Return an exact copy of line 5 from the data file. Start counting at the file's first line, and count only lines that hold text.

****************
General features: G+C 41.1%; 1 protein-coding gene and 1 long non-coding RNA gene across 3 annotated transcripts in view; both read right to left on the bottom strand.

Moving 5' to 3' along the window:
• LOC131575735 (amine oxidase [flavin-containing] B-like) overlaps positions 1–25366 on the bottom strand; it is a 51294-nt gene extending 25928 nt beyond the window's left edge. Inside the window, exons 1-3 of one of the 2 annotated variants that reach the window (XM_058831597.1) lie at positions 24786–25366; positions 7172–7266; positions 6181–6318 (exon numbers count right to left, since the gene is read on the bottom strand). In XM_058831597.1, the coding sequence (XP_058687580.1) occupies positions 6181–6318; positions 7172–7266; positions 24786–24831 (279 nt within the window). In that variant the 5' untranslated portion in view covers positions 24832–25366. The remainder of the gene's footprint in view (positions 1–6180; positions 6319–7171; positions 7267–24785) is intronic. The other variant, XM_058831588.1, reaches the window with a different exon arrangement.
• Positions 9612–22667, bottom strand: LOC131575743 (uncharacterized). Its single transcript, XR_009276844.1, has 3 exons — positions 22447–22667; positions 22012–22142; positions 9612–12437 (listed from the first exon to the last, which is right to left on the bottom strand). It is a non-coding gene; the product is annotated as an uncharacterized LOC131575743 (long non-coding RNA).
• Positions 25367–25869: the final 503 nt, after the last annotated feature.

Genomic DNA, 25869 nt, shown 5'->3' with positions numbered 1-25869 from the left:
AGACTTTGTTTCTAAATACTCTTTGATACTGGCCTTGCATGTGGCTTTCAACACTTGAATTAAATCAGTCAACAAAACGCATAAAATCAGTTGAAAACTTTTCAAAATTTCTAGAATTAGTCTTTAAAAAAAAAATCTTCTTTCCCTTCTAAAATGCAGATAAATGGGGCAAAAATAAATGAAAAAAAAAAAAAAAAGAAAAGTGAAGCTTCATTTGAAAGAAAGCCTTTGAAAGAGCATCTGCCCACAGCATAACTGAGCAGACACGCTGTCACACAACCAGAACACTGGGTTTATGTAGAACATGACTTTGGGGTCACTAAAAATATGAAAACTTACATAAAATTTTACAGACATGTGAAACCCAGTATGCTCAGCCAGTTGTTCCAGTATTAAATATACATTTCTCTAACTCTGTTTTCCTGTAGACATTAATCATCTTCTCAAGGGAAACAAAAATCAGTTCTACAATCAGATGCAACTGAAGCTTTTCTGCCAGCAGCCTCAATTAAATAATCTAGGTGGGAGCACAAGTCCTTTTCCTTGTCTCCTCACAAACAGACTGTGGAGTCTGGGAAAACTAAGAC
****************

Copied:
• Positions 25367–25869: the final 503 nt, after the last annotated feature.